Friday, January 15, 2010
Seven months ago, I sat in a doctor’s office in a pink paper robe admiring my tanned bare feet and cherry red toes hanging off the end of the examination table. Gabe read his wired magazine, casually rubbing my toes with his left hand, pausing only to flip a page.
“Congratulations!” said the Doctor when she entered.
Gabe and I exchanged smiles. I might have even blushed. It was the first time we had shared our secret and it was the first time we had been congratulated on getting ourselves knocked up.
We didn’t congratulate one another when I came out of the bathroom that Wednesday evening with two positive pregnancy sticks in my hand.
I placed them down on the coffee table and took about four jerky awkward steps backward.
“I’m pregnant,” I said, looking down at the table where the two little plastic tests rested. A long silence hung in the air. I was so absorbed in my own shock that I didn’t even have time to wonder what he was thinking. When I looked up, I caught a reflection of my own fear in Gabe’s eyes.
We said nothing.
I thought about the turmoil of the last few months, the break-up and subsequent getting back together. I thought about our first date and how I knew right away that this man was really special and would somehow impact my life profoundly. Was this the impact? I thought about how much I loved this man. I thought about our two+ years together filled with travel, adventure, romance, consideration and mutual respect. I knew I loved him, but were we ready for this?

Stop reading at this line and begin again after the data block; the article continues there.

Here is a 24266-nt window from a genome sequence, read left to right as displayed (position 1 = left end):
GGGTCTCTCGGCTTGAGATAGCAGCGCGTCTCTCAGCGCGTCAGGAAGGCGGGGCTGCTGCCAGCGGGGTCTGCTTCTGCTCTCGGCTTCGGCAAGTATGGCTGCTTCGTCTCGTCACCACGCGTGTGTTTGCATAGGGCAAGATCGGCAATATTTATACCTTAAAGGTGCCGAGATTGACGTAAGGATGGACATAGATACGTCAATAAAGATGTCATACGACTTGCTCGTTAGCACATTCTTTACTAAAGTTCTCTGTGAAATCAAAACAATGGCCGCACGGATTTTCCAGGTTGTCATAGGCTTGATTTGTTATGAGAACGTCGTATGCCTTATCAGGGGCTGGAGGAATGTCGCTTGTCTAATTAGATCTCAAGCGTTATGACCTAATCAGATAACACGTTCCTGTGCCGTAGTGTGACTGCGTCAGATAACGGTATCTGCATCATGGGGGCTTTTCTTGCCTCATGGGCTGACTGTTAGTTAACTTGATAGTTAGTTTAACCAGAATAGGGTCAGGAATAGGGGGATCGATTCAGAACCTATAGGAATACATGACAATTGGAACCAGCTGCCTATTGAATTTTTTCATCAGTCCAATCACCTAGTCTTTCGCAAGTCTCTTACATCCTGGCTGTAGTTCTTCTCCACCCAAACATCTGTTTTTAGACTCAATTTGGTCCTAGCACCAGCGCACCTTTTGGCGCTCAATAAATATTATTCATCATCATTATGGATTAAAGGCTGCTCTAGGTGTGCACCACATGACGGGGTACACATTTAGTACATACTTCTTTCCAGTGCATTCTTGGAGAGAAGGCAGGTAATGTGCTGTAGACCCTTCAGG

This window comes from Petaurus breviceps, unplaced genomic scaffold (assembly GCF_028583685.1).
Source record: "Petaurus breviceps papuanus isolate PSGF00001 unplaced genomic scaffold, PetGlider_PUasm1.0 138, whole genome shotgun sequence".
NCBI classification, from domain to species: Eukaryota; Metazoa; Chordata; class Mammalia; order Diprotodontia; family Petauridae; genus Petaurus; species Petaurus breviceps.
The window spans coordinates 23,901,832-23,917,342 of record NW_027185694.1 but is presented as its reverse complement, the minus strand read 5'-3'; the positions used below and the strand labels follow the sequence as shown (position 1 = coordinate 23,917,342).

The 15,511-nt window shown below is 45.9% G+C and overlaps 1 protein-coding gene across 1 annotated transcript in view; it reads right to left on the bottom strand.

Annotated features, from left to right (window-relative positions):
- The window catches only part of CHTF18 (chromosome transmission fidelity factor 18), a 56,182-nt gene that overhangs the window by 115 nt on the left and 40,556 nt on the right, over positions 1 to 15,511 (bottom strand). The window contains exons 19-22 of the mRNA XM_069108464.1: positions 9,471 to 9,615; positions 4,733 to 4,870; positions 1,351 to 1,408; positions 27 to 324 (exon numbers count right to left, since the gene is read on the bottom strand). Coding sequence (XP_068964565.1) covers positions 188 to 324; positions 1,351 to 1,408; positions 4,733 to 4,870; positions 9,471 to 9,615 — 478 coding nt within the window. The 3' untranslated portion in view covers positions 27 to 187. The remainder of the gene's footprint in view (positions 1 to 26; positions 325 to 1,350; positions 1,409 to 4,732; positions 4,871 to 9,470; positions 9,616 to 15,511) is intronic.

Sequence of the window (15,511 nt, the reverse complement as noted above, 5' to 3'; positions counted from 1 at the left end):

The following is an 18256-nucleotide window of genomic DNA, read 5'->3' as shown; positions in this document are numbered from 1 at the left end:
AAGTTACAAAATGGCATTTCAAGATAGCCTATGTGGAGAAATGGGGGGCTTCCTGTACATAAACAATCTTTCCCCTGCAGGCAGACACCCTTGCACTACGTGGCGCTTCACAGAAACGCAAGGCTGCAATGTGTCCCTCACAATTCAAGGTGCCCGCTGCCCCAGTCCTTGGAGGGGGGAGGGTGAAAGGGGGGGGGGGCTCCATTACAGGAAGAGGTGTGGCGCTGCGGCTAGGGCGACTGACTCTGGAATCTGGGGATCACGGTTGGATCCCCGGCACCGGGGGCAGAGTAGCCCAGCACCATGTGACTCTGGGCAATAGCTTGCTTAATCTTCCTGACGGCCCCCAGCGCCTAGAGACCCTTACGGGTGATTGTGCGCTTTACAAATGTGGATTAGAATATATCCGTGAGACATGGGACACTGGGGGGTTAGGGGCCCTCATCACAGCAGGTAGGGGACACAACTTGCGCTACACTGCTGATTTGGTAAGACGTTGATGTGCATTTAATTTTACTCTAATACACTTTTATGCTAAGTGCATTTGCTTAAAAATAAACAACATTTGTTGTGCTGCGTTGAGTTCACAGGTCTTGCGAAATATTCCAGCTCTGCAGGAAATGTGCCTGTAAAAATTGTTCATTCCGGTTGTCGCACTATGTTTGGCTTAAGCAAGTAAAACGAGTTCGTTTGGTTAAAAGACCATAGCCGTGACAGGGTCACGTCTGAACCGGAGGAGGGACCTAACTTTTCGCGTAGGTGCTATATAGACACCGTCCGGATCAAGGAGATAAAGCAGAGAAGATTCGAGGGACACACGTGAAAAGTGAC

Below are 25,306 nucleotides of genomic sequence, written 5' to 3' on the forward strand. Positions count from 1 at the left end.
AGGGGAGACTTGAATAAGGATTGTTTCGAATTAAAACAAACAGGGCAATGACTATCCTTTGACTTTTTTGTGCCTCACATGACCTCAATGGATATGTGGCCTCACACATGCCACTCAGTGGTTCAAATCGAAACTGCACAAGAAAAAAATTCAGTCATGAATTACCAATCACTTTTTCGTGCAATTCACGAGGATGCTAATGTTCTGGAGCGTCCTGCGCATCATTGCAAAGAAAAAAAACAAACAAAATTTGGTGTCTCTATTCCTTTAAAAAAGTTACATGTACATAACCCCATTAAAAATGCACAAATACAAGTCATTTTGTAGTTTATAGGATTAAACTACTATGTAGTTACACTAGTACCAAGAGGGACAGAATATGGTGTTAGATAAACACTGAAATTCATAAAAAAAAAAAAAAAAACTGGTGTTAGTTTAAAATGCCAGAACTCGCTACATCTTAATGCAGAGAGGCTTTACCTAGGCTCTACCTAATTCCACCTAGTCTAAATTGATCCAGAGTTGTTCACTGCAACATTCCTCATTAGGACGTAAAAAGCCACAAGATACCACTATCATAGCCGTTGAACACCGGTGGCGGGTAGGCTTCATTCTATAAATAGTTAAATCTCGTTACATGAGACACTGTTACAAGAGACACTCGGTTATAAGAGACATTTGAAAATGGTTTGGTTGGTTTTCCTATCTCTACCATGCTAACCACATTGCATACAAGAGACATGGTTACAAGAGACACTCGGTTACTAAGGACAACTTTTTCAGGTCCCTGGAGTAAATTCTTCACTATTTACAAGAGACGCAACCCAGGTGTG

It wasn’t supposed to happen this way. I wasn’t even supposed to be ABLE to get pregnant.
“How did this even happen?” I asked rhetorically. I mean, I guess it was always a possibility. But I had several doctors tell me that my Polycystic Ovarian Syndrome was so severe that I hadn’t dropped an egg since I was seventeen.
Gabe’s face morphed into a wide smile, and though his own eyes were filled with fear, he held out his arms, beckoning me towards his hug. We lay together on the couch, present in one another’s embrace.
“We are going to be great parents Ingrid,” He assured me. “It might be sooner than we thought, but this is where we were always headed.”
“We are going to be okay,” I said, ½ asking and ½ assuring.
“We love each other. And we have more than enough love to share with another person.”
“Oh my God. We are going to be parents.”
“We are going to be parents.”
And the doctor confirmed it for us a few weeks later. What she also reminded us was that a pregnancy was something to celebrate. As we began to tell our friends and families and strangers on the bus, the “Congratulations” poured in. The consensus was clear, we had done something special.
Not everyone has this privilege and we are blessed to be given this opportunity to share our love and wisdom and experience with a new little person.